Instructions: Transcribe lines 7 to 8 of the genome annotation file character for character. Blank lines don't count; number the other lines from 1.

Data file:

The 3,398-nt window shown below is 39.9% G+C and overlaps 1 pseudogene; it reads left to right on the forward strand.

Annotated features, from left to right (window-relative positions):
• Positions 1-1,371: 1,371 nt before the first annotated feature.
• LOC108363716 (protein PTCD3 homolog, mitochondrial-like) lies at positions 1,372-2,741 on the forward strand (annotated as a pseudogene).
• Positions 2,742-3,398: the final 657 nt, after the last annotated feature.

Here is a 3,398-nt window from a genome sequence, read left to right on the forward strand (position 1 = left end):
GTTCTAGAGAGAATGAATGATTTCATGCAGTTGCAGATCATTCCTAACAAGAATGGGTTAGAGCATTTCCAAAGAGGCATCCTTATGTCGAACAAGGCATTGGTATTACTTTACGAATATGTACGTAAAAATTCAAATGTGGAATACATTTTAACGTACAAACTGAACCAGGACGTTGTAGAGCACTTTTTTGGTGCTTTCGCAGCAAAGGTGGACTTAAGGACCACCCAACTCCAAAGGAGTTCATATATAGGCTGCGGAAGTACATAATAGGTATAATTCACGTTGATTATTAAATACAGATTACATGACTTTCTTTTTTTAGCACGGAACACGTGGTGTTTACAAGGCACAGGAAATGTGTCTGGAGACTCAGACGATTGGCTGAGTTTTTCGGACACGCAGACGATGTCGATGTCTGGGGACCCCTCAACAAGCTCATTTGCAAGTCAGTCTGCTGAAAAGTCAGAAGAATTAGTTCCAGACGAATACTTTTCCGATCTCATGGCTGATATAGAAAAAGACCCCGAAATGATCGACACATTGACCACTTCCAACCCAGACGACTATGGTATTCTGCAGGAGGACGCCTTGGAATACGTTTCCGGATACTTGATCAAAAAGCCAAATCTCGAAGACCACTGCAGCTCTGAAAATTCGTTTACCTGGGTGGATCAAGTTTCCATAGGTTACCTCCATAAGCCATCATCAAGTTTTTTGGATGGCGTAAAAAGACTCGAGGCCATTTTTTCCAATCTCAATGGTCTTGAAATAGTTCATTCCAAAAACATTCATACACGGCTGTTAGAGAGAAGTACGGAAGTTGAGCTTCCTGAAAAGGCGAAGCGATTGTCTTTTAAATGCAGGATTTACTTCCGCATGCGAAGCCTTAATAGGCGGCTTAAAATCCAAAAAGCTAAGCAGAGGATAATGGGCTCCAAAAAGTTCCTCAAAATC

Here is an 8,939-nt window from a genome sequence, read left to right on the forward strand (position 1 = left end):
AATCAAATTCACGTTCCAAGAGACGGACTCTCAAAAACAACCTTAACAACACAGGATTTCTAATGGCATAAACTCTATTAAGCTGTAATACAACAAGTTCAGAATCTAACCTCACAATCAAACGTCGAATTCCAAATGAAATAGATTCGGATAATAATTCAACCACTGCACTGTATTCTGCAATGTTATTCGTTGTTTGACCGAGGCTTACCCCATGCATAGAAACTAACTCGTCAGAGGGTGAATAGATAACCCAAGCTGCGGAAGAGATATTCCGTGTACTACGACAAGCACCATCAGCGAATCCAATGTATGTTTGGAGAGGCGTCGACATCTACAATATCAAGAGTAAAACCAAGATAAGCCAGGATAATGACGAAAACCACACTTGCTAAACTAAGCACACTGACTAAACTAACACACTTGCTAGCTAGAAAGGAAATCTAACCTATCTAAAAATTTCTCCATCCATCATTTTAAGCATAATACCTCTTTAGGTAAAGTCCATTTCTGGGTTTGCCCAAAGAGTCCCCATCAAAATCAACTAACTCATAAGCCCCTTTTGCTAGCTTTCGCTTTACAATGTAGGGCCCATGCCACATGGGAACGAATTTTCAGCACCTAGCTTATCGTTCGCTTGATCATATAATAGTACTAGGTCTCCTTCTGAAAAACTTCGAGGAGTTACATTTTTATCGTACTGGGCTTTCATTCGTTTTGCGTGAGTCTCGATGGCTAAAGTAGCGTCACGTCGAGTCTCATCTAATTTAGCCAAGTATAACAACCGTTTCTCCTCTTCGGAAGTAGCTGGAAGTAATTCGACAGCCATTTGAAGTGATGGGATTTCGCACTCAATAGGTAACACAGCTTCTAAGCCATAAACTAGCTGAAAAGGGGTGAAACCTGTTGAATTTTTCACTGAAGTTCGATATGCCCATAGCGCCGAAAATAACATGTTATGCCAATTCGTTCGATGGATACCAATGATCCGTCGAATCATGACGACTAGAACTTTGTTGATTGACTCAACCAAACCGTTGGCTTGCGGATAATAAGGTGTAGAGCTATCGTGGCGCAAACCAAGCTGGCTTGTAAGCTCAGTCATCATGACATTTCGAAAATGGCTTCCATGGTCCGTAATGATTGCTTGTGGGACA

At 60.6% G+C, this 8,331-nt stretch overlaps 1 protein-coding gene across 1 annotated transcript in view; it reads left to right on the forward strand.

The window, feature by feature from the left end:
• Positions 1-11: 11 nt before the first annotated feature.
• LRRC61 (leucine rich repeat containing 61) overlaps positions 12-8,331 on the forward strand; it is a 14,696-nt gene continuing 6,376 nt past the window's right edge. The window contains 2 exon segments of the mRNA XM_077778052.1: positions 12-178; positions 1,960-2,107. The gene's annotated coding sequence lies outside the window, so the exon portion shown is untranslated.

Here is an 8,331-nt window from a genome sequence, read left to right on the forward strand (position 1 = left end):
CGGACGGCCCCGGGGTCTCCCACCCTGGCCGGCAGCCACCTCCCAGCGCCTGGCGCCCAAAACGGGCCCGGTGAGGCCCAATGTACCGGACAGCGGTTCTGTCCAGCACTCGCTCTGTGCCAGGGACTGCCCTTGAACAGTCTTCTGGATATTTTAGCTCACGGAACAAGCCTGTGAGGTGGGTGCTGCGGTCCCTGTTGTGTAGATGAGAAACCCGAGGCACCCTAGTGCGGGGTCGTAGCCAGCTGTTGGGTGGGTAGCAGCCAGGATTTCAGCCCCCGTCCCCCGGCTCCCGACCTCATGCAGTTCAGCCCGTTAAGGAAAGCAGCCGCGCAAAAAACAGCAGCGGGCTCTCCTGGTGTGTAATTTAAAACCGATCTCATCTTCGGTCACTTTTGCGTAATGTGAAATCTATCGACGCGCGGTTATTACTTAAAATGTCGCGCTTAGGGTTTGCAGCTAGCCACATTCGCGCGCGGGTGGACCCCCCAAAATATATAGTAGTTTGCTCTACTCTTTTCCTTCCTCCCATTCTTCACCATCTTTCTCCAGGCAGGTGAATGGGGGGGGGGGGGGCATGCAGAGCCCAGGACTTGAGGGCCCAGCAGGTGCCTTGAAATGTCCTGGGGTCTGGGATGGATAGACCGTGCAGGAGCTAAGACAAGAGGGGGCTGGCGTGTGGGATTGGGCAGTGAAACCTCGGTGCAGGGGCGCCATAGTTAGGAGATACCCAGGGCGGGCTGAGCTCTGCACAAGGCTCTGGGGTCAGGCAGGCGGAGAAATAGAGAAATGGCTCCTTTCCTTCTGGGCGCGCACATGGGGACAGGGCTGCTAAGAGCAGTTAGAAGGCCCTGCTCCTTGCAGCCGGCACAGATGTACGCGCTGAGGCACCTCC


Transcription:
GTTCTAGAGAGAATGAATGATTTCATGCAGTTGCAGATCATTCCTAACAAGAATGGGTTAGAGCATTTCCAAAGAGGCATCCTTATGTCGAACAAGGCATTGGTATTACTTTACGAATATGTACGTAAAAATTCAAATGTGGAATACATTTTAACGTACAAACTGAACCAGGACGTTGTAGAGCACTTTTTTGGTGCTTTCGCAGCAAAGGTGGACTTAAGGACCACCCAACTCCAAAGGAGTTCATATATAGGCTGCGGAAGTACATAATAGGTATAATTCACGTTGATTATTAAATACAGATTACATGACTTTCTTTTTTTAGCACGGAACACGTGGTGTTTACAAGGCACAGGAAATGTGTCTGGAGACTCAGACGATTGGCTGAGTTTTTCGGACACGCAGACGATGTCGATGTCTGGGGACCCCTCAACAAGCTCATTTGCAAGTCAGTCTGCTGAAAAGTCAGAAGAATTAGTTCCAGACGAATACTTTTCCGATCTCATGGCTGATATAGAAAAAGACCCCGAAATGATCGACACATTGACCACTTCCAACCCAGACGACTATGGTATTCTGCAGGAGGACGCCTTGGAATACGTTTCCGGATACTTGATCAAAAAGCCAAATCTCGAAGACCACTGCAGCTCTGAAAATTCGTTTACCTGGGTGGATCAAGTTTCCATAGGTTACCTCCATAAGCCATCATCAAGTTTTTTGGATGGCGTAAAAAGACTCGAGGCCATTTTTTCCAATCTCAATGGTCTTGAAATAGTTCATTCCAAAAACATTCATACACGGCTGTTAGAGAGAAGTACGGAAGTTGAGCTTCCTGAAAAGGCGAAGCGATTGTCTTTTAAATGCAGGATTTACTTCCGCATGCGAAGCCTTAATAGGCGGCTTAAAATCCAAAAAGCTAAGCAGAGGATAATGGGCTCCAAAAAGTTCCTCAAAATC

Here is an 8,939-nt window from a genome sequence, read left to right on the forward strand (position 1 = left end):